The Church of the Blood of the Lamb was her father's territory, and it wasn't just because he was the reverend there, but that he seemed present in the very structure of the building. It was constructed of blocky gray stone and loomed above every building in the village. Its lines were perfectly straight, and the stained-glass windows of the tower were done in muted purples and blues.

This was a no-nonsense building. It did not tolerate revelry or foolishness.

It made her wonder what camp was like, if it had the same somber, prison-like feeling.

The idea made her feel slightly nauseous.

There was a billboard at the bottom of the church lawn. Every week someone arranged it to spell a different message. Today it said, Try Jesus. If you don't like him, the devil will take you back.

It wasn't the billboard that made her nervous though; it was the crowd gathering around it. The people at the bottom of the slope held an assortment of cardboard signs. One woman in a long, flower-patterned dress held a sign that proclaimed, Repent Pagans! Another wore a makeshift sandwich board with red marker across the front: Thou Shalt Not Suffer a Witch to Live, Exodus 22:18.

"Um, listen, I gotta go." Dayna jammed her foot down on the gas, alarm prickling through her.

There was a pause on the other end, and then Reagan said slowly, "You're sure you're fine? You're not driving like a maniac, right?"

"I'm fine. Listen I'll see you soon, okay? Bye." She waited for Reagan's grumble of affirmation and then hung up, before easing off the gas pedal. It should be disturbing that Reagan knew her this well, but she was used to it.

Anyway, the sign was probably nothing to worry about. Even though it shook her, she knew it had nothing to do with her coven. Judging by the slogans, they were going after Metaphysical Gifts, the store on Main Street that touted itself as a "Pagan gift shop."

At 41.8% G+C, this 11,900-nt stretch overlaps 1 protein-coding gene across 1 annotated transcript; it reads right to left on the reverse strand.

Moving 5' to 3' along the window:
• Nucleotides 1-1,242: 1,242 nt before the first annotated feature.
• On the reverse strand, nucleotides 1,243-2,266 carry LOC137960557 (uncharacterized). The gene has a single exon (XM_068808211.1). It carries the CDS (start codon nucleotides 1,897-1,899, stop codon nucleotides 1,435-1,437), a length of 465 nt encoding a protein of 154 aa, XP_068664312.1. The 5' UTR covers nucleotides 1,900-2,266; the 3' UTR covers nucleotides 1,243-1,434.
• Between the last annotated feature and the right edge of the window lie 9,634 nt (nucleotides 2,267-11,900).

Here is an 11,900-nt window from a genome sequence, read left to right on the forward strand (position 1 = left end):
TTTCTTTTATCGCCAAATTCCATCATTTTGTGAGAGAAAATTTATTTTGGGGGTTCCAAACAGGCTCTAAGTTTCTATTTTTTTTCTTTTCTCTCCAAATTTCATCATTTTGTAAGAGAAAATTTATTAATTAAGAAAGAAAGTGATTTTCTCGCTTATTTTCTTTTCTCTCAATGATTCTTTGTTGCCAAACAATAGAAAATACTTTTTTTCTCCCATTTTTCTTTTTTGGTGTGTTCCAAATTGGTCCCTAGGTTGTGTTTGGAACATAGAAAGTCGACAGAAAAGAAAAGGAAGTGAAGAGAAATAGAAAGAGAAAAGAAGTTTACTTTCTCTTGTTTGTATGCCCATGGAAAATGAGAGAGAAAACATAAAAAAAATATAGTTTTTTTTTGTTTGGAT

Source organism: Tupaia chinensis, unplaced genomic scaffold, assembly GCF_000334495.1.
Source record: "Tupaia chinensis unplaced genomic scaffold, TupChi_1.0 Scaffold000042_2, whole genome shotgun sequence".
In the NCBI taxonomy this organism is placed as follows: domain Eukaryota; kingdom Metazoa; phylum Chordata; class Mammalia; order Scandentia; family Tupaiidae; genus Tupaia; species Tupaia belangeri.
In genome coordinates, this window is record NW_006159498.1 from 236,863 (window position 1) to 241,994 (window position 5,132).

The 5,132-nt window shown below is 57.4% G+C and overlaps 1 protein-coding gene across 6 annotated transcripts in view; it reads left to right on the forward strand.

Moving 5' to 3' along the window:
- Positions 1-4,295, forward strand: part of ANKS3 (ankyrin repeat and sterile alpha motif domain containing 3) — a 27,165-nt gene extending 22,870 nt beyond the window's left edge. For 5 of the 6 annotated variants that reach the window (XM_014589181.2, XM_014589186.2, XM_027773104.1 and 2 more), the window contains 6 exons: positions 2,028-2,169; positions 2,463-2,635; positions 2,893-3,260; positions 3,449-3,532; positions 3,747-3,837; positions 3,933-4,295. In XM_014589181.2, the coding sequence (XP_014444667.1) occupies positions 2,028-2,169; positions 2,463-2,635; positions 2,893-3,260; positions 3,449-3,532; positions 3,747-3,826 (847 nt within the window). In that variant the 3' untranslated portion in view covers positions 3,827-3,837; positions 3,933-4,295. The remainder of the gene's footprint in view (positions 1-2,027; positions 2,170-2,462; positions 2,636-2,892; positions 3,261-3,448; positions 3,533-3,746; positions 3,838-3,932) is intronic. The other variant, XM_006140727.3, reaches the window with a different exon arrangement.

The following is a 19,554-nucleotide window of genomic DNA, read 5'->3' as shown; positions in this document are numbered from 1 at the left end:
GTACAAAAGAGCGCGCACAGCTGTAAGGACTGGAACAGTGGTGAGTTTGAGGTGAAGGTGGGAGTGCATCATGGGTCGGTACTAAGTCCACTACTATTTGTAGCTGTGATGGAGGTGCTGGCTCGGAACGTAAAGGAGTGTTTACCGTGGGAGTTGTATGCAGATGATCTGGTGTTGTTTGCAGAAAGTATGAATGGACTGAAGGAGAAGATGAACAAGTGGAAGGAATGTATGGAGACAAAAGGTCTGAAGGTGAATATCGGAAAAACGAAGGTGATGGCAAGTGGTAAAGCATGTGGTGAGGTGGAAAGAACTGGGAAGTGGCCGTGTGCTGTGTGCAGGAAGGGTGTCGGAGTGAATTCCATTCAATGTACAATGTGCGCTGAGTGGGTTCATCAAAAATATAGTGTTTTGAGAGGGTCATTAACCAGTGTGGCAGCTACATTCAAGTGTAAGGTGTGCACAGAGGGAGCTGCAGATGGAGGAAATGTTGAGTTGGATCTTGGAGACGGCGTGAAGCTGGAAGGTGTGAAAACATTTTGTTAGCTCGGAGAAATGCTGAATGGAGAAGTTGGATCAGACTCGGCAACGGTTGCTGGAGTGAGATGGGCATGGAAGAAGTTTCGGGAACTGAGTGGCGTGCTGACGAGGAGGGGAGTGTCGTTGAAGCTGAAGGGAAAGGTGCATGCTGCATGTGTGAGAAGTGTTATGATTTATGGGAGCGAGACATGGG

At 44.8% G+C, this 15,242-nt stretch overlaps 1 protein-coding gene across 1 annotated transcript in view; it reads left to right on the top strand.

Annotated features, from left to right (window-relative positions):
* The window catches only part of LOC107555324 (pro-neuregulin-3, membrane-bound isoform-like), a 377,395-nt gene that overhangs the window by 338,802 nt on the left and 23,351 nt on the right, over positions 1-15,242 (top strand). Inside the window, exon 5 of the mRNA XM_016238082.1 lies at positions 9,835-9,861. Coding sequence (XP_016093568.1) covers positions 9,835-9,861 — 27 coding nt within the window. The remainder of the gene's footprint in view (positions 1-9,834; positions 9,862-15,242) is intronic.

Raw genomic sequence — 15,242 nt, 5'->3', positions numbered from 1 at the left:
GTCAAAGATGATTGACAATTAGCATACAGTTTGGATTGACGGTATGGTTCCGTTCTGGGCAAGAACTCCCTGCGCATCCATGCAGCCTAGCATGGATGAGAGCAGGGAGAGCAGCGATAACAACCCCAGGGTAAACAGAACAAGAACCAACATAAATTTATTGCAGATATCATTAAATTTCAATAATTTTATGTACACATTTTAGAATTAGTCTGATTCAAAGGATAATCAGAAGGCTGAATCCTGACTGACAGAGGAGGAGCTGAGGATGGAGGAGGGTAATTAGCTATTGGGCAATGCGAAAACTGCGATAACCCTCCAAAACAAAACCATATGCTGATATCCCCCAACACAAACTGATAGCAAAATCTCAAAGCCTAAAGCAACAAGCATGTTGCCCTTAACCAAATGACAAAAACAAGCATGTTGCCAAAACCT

Over the years, her father's church had begun to stray into strange territory. Likely they no longer qualified as Catholic. As far as she could see, they did what the reverend told them to. Picketing, protesting, ruining people's lives and businesses ...

They couldn't be going after Sage Widow.

The very idea made her tighten her grip on the wheel, anger sparking in her chest. They couldn't, she wouldn't let them.

Thankfully there was no one there when she pulled into the parking lot, no mad-eyed worshippers with angry cardboard signs.

Sage Widow was her second favorite place in town. It had started out as a tea shop and slowly, over the years, morphed into something more. Something exciting.

Of course, there was no Witches Only sign, and it was visited by a fair number of patchouli-burning hippies and vegan soccer moms from the next town, but this was the only place with the ingredients for most every- day potions, so Dayna knew a good number of the clientele at least had witchy tendencies. It was a small, dimly lit shop that often smelled strongly of basil, and the sign over the door hung slightly crooked, but there was a special sort of magic despite this. Or perhaps because of it.

The bell jangled as Dayna pushed her way into the low-light interior. Instantly she was hit by a wall of fragrance, a mixture of herbs and incense so strong it made her eyes water. Margery, the woman behind the desk, gave her a cursory wave as she came in, eyes fixed on the TV.

Dayna moved farther into the shop, past shelves of talismans and teas, wooden symbols and stacks of pewter bowls. As she made her way under the wooden sign hanging above the aisle — Herbs & Oils to Bewitch the Senses! — her cell phone chimed.